Hustle Review

Travel-weary Philadelphia 76ers basketball scout Stanley Sugarman (Adam Sandler) thinks he’s found the next big NBA star in Bo Cruz (Juancho Hernangómez), an unknown streetball phenom from Spain. But when his boss is unconvinced, Stanley brings Bo to Philly anyway and the duo hatch a plan to prove the doubters wrong, both on the court and off.

by Amon Warmann |
Release Date:

08 Jun 2022

Original Title:

Hustle (2022)

Adam Sandler has long been a basketball superfan, so it’s a little surprising that passion has only recently started to bleed into his movies. The terrific Uncut Gems saw the Sandman play a jeweller who places one crazy bet after another on the semi-finals round of the NBA playoffs while trying to reclaim an expensive gem from real-life NBA star Kevin Garnett. And there are even more basketball bonafides in the much less stressful Hustle, which is still enjoyable, despite its formulaic storytelling.


Indeed, all the standard sports drama tropes are dutifully checked off in Taylor Materne and Will Fetters’ screenplay — from multiple training montages to speeches about pushing through adversity. But Hustle’s stylistic flourishes add some welcome spice to the recipe. Dan Deacon’s electronic score is creative and suitably rousing at various points, and whether it’s on the streets or in indoor arenas, the crisp camerawork and smart editing captures basketball in all its beauty. Director Jeremiah Zagar ensures that the love of the game and its culture is evident throughout, with cameos from Philly legends Julius ‘Dr. J’ Erving and Allen Iverson lending the film authenticity.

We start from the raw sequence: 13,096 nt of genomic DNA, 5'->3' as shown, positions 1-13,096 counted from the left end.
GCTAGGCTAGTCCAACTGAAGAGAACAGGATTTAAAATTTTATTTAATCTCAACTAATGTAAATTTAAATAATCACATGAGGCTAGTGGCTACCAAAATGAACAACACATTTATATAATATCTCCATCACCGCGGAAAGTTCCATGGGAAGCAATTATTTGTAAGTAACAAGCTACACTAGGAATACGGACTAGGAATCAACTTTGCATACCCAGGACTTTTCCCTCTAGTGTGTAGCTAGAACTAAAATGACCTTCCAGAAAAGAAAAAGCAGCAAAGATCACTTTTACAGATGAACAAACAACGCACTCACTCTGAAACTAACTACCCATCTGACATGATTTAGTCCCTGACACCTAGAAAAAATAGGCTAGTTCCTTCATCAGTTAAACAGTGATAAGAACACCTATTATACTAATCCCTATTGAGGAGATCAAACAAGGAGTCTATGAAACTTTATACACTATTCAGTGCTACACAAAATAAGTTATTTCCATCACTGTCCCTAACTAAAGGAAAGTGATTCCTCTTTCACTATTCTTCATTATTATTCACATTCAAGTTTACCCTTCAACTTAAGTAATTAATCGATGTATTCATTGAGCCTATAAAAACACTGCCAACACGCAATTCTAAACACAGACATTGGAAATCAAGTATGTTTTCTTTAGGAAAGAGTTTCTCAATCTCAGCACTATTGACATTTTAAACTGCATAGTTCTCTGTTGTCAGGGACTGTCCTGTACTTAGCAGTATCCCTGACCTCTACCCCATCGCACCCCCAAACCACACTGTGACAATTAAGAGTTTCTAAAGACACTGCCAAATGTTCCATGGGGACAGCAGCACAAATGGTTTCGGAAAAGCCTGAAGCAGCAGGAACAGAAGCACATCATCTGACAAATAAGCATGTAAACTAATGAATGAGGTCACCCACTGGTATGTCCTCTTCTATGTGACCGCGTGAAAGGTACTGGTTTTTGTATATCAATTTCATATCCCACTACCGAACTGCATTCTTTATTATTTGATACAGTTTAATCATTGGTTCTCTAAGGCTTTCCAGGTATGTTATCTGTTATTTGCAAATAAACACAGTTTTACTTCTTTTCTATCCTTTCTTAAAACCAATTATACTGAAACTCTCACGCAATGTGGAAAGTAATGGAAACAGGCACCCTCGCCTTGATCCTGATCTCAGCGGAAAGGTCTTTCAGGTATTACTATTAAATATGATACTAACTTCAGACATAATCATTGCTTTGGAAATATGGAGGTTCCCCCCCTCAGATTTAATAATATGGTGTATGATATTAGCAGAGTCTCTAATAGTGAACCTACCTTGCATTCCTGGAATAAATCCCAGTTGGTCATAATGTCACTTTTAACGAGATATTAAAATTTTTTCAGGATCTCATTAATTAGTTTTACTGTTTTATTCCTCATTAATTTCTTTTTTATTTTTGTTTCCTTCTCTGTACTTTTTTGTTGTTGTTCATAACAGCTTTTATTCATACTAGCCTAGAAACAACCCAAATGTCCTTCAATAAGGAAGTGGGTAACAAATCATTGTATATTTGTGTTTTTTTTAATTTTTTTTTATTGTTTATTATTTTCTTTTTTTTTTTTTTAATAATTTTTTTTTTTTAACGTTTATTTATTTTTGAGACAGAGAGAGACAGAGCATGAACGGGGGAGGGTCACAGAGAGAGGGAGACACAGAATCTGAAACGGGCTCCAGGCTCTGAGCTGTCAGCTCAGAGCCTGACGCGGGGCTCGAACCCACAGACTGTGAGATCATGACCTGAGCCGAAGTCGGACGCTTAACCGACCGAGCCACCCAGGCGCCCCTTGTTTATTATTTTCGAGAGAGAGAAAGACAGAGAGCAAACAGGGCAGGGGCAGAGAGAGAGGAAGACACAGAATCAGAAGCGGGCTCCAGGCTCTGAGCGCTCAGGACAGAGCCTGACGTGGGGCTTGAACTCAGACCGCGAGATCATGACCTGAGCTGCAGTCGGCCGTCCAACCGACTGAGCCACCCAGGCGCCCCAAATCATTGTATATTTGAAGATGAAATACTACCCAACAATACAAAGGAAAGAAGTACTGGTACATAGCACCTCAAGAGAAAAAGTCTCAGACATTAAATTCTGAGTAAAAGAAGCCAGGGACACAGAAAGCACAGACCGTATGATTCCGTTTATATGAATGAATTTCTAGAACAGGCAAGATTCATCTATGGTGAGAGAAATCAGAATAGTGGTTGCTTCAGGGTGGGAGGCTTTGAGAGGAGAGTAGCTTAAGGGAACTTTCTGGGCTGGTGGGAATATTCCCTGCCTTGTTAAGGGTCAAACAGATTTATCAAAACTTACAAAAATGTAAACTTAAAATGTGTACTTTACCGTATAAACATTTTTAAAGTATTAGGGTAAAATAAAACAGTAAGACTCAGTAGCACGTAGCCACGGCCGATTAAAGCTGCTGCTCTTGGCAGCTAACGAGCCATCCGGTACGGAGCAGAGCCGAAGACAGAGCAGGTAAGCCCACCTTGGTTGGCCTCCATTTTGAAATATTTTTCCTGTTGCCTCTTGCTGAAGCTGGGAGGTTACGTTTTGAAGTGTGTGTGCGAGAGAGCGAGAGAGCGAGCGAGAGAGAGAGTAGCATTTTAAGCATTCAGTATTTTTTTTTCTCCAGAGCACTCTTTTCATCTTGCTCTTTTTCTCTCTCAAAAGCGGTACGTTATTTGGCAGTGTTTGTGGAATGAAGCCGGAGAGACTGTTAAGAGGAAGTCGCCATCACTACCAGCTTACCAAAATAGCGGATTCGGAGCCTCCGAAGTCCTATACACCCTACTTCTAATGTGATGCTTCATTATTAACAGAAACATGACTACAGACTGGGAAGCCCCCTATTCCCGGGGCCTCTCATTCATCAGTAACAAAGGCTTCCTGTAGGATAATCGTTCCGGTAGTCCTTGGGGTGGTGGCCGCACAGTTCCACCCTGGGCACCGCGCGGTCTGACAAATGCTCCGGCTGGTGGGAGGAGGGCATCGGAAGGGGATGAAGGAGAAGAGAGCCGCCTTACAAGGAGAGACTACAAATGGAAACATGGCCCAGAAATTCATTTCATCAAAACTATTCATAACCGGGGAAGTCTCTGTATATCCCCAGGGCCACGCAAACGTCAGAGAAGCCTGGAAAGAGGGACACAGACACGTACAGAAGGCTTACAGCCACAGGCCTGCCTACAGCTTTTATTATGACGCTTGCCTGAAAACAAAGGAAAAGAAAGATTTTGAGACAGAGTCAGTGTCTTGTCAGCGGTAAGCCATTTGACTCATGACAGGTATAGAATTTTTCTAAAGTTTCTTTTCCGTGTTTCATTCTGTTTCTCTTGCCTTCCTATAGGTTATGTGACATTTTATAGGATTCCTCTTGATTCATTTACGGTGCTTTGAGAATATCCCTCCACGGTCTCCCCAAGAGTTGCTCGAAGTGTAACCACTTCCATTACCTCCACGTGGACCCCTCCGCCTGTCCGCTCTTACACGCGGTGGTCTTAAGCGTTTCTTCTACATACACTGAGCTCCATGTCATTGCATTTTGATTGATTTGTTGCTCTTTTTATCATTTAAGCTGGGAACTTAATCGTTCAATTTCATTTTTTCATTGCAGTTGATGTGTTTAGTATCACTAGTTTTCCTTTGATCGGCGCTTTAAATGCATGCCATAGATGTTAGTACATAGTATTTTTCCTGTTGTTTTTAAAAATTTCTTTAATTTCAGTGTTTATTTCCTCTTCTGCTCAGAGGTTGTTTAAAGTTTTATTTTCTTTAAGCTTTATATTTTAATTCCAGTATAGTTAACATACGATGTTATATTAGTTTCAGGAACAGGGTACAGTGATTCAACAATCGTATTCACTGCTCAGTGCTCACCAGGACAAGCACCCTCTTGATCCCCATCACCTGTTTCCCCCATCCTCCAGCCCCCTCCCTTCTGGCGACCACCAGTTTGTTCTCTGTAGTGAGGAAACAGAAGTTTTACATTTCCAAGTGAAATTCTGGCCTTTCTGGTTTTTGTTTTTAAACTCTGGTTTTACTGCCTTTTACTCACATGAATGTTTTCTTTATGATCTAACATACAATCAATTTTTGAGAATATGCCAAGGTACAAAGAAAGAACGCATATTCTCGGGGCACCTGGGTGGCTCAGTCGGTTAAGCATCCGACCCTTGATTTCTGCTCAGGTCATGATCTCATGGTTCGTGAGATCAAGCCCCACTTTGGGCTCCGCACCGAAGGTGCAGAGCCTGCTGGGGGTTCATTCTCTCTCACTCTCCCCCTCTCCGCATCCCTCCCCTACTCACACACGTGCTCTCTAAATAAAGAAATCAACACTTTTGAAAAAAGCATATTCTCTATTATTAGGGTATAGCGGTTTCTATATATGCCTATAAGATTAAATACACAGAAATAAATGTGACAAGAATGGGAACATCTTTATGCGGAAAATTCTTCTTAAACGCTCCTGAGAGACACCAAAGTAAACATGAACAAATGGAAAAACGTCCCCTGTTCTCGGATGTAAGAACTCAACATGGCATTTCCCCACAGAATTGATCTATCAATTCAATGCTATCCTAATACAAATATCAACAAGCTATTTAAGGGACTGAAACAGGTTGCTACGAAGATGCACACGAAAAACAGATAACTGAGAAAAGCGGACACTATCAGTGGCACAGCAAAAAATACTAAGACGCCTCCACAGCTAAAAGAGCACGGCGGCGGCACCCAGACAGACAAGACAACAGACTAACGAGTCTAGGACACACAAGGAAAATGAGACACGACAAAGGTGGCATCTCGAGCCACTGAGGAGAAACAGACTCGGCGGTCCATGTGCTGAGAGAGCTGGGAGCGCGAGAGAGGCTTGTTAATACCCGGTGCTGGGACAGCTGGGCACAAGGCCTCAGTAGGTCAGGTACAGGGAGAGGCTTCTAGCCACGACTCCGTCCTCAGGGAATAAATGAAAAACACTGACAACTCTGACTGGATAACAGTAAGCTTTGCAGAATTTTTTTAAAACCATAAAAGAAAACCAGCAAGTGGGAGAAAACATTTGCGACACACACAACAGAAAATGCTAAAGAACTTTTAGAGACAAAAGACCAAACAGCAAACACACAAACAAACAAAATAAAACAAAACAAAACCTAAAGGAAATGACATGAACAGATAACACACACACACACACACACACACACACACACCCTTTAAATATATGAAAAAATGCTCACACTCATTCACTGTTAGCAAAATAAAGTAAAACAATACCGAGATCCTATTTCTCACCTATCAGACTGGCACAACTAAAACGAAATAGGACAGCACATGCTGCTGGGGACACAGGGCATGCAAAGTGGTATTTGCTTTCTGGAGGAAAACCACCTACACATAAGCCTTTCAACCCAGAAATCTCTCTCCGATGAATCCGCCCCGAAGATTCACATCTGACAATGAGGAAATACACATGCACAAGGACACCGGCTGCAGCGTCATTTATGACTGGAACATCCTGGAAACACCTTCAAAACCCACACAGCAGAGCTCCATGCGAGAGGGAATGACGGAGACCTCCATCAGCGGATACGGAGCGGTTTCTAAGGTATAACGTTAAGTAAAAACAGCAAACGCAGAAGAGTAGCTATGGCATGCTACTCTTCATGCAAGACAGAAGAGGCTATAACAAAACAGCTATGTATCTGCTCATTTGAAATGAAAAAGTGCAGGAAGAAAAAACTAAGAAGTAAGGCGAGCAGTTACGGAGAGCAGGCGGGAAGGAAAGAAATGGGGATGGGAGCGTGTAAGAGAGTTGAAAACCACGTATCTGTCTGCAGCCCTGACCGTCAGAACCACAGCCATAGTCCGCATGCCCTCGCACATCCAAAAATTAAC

Sandler switches between levity and more emotionally weighty material with ease.

Much of this would be moot if Sandler was as unengaged as he sometimes can be, but he switches between levity and more emotionally weighty material with ease here, as a man desperately trying not to add to his list of regrets. He’s ably supported by NBA star Hernangómez, who is unsurprisingly great on the court while also nailing Cruz’s naive vulnerability when the focus switches from basketball to family. Together, they’re a partnership who are easy to root for.

There’s so much working in Hustle’s favour that it’s a bit of a shame the film decides to go a more predictable, crowd-pleasing route at almost every turn, especially in a final act that momentarily teases something a little more subversive. It means the end result doesn’t quite belong in the upper echelon of sports movies with the likes of Creed and Love & Basketball, but NBA fans in particular will be satisfied with the heart and talent on display. When it comes to the Sandman and basketball, he’s a perfect 2-of-2 from the field.

Hustle follows a familiar game plan but executes it well, with a love of basketball culture shining through — alongside a likeable Sandler performance. 
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